The Sistine Chapel: the most famous frescos of the world
The Sistine Chapel is known all over the world as a great work by Michelangelo: it is the site of the Conclaves of the Catholic Church and of the most important Vatican ceremonies. It hosted innumerable Pope’s coronations, decorated by the greatest masterpieces of the western holy and profane art.
Which is the story of this wonder? Who did create its wonderful frescos?
Despite it is the symbol of Michelangelo and of its Last Judgment, the Sistine Chapel didn’t become immediately famous: at the beginning, it didn’t have those frescos neither its current name or surface.
Its history began in 1368, when the first paper talking about it was written, telling about two certain communications. The first one states its decorations are from the following year, by Giottino and Giovanni da Milano, and the second one is it got seriously damaged by the civil struggles characterizing the Avignon Captivity, as for many other buildings in the eternal city. So it was a sad ruin, when Sisto IV became Pope, in August 1471. Well, a ruin lately used as a basis for a great project in the Urbis, as the Chapel witnesses. We can’t exactly date the end of works, but it should be located between the spring and the summer in 1481, according to some documents of the time, telling about its works and decorations. The definite conclusion is dated on 15th August 1483, when the Assunzione della Vergine Maria Chapel was consecrated.
Michelangelo and more
We said the Sistine Chapel is just considered as the place hosting the Last Judgment by Michelangelo – surely grateful for it –, but we can’t avoid mentioning the other artists. Even if people too often forget it, the beauty of the Chapel doesn’t depend on Buonarroti’s works only: you will find the Vocation of the Apostles, by Domenico Ghirlandaio, the famous Delivery of the Keys, by Pietro Perugino, the Rebels Punishment, by Botticelli, and many others more.
Location of the works and fun facts
The paintings were made paying deep attention on the architectural proportions of the chapel, to create a sort of visual Bible, telling the Bible and Gospel events, as it often happened in the past, but in a gorgeous way.
The works are located according to a precise order, creating six spaces for squares under the side windows and two ones on the front and back wall. The frescos are located on three levels: the first is partially covered by the tapestries, decorated by Raffaello; the second one represents Moses and Aronne’ stories on the left, and Jesus novels on the right; the last one is located over the windows, and it can be divided into two more levels, representing stories telling about Popes (from Pietro to Marcello) and frescos by Michelangelo. The two walls host symmetrical works, as they used to do at the time: some inscriptions tell the spectator some Latin descriptions about the frieze over them, to show the parallelism between Moses’ and Jesus’ stories. Moses is described as a precursor of Jesus, according to Saint Agostino’s words:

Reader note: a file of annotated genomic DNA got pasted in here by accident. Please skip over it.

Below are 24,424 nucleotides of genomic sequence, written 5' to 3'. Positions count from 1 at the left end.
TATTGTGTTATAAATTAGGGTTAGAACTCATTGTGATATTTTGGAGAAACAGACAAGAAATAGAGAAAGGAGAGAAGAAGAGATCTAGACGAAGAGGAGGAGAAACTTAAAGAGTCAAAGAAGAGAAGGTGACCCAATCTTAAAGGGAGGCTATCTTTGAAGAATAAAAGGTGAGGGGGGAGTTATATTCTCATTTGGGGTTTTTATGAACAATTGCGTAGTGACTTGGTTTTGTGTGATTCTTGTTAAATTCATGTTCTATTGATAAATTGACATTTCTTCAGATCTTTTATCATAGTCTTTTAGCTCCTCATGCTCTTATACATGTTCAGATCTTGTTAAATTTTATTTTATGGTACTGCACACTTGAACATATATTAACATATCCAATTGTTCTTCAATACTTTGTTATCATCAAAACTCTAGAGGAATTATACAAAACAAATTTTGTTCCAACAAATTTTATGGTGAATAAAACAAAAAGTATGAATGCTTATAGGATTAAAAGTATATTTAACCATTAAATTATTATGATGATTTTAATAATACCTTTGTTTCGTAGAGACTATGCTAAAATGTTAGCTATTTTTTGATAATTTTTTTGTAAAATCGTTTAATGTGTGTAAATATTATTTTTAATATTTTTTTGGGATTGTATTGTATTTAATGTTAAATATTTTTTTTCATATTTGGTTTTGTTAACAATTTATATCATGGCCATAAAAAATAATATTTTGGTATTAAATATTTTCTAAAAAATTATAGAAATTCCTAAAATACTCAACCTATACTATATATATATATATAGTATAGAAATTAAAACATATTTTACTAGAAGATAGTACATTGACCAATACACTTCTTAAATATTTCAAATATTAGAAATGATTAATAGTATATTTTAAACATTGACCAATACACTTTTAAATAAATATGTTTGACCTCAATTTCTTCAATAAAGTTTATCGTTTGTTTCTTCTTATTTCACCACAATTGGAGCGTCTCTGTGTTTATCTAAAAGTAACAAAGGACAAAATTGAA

“God inspired and wrote the Bible and the Gospels, sensibly linking them in a strong way”.
Have a look on the roof: the Vault.
The most famous works are situated on the great vaults of the chapel, masterly decorated in 1508-1512, by Michelangelo.
They tell about the Genesis stories on the nine big squares the vault is made of, supported by some nudes, probably representing the man at his best. They keep medals in their hands, representing many famous scenes: the Books of the king, Sybilles and prophets. The works tell about the origins of human beings, linked to the holy documents. If you don’t trust this connection, you should observe the Bible episodes and their interconnections: the Ebbrezza di Noé introduces Cristo schernito, as the Genesis flood represents the Baptism.
A general overview
If you reflect on the global sense of the works and their location criteria, you understand the link among them: not only their great beauty, but the spiritual history of humanity and of the church, from the beginning till the end.
According to its popularity, we can actually say the Sistine Chapel has certainly witnessed this connections for five centuries.
Do you want to stay in Rome?
For this location we recommend Hotel Ariston, the ideal starting point to discover Rome!